Anyone who has ever had a bad night's sleep knows about some of the most obvious signs of sleep deprivation — like being tired or irritable the next day. However, not as many people understand that there are long-term consequences to going without sleep — and these effects can be felt throughout the body.
According to Harvard Healthy Sleep, people who get less than six hours of sleep a night are more likely to have a higher body mass index (BMI) than those who sleep the recommended eight hours. During sleep, the body releases hormones that control appetite, energy metabolism, and glucose processing. One of these hormones is cortisol, the "stress hormone", which increases the body's levels of insulin -- and also makes it easier for the body to store fat. Another, according to Sleep Health Solutions, is ghrelin, which, at elevated levels, produces feelings of hunger: lack of sleep has been linked to higher ghrelin levels.
The U.K.'s National Health Service (NHS) also notes that the hormone leptin can play a role in this problem: leptin causes feelings of fullness; sleep deprivation is linked to decreased leptin in the body.
Increased Risk of Diabetes
Closely linked to the issue of weight gain is an increased risk for developing diabetes. Sleep Health Solutions notes that long-term sleep deprivation may increase the risk of this disease since insufficient sleep disrupts the body's method of processing glucose and poses a significant risk factor for diabetes. Harvard Health Sleep also cites one study that found that people who reduced their amount of sleep from eight hours a night to four-processed glucose more slowly than those who got enough sleep at night.
Increased Risk of Heart Disease
A person who is not getting enough sleep may also be at greater risk for developing heart problems according to Sleep Health Solutions. As is the case with weight gain and diabetes, the problem is hormonal: lack of sleep increases the levels of stress hormones in the body, raising blood pressure and heart rate and causing an inflammatory response in the heart itself. High blood pressure is linked to heart disease, heart attacks and stroke. Harvard Healthy Sleep reports that this is not only a long-term side effect; just one sleepless night can raise blood pressure the next day.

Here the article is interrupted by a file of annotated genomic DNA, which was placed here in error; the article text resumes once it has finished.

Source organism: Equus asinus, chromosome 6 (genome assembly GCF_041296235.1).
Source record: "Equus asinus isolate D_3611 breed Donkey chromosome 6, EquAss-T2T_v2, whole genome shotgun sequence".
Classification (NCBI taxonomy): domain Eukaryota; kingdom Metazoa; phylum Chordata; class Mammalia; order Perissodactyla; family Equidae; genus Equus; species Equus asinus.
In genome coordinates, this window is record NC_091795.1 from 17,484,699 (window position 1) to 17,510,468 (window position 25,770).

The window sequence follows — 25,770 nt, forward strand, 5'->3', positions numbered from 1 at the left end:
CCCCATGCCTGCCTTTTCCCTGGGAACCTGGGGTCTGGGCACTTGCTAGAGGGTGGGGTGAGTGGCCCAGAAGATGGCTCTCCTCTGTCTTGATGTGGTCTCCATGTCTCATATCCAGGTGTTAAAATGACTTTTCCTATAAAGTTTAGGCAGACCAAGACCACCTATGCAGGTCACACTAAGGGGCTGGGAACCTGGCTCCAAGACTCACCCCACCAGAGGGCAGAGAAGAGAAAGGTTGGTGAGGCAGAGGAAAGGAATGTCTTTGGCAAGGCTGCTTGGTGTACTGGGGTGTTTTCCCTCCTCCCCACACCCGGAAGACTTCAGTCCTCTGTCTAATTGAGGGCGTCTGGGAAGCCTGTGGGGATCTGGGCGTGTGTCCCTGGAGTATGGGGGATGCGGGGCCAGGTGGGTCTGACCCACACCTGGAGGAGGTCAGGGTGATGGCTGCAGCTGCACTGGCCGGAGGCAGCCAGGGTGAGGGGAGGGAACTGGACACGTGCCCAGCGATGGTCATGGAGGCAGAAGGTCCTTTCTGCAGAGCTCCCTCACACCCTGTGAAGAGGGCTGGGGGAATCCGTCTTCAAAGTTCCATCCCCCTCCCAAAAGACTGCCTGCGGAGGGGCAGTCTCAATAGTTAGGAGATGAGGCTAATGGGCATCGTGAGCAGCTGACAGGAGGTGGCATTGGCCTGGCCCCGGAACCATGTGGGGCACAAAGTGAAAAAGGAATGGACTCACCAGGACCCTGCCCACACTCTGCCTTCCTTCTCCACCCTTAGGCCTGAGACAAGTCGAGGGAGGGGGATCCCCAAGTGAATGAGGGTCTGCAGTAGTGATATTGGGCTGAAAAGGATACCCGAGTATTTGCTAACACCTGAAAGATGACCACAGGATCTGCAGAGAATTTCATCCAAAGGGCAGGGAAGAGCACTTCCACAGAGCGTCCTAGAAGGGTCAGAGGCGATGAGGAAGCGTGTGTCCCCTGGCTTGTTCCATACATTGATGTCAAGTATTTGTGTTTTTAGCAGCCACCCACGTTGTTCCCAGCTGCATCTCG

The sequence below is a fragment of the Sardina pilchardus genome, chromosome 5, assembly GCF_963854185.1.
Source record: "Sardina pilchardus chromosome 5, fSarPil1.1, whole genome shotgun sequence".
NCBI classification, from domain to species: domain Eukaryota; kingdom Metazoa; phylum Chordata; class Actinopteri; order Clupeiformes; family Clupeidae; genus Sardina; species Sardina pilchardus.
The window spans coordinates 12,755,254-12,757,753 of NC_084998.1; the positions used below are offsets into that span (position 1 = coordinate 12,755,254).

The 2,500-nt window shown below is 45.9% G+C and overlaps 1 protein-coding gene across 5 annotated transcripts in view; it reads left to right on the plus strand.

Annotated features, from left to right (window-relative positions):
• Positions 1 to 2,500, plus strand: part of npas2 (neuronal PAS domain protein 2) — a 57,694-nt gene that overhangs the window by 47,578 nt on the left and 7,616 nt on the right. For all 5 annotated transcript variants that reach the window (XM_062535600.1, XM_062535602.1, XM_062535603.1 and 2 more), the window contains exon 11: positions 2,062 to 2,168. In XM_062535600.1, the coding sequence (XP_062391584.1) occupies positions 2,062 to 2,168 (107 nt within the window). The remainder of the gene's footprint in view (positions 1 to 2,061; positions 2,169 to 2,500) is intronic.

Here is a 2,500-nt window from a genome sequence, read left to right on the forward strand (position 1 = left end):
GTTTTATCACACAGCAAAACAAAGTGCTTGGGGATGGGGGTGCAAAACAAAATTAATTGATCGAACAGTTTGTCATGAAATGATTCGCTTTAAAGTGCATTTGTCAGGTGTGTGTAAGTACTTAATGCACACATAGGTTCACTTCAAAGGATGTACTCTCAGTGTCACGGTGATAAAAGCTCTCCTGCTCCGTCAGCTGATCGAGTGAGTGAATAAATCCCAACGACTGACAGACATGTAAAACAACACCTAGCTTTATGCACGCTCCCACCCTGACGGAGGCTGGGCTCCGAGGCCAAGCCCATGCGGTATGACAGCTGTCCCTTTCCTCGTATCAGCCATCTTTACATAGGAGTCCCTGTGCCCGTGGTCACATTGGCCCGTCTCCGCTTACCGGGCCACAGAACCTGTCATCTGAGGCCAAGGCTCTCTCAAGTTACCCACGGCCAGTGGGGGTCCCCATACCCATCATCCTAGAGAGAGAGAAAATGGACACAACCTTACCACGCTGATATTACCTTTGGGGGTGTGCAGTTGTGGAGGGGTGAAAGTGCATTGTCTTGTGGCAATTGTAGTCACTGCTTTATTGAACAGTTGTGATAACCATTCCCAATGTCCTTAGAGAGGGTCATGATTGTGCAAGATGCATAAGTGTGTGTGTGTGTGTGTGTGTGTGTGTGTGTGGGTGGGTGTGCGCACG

Insufficient sleep affects the mood. While a single night without sleep can cause irritability the next morning, chronic lack of sleep may result in long-term mood disorders, including anxiety and depression. Research indicates that cutting back on sleep can lead to feelings of sadness, anger, mental exhaustion, and decreased optimism and sociability, according to Harvard Healthy Sleep. The NHS reported a survey that found that most individuals suffering from anxiety or depression sleep for less than six hours a night. The connection between sleeplessness and mood disorders may be due to low levels of the hormone melatonin, reports Sleep Health Solutions. This hormone helps to regulate both sleep cycles and mood and depressed patients often present with below normal melatonin levels.
Individuals who do not get adequate sleep are more likely to use alcohol. Alcohol acts as a mild sedative, and for that reason, many people who suffer from restlessness use it as a sleep aid. However, while alcohol initially causes sleepiness, alcohol can actually interfere with a good night's sleep: after a few hours, the soporific effect wears off and it causes the person to begin waking up and also have difficulty getting back to sleep.
In short, while daytime drowsiness and irritability can be frustrating to deal with, it is actually the long-term effects — including weight gain, heart problems, and diabetes — that can disrupt the balance of various hormones in the body and seriously impact health.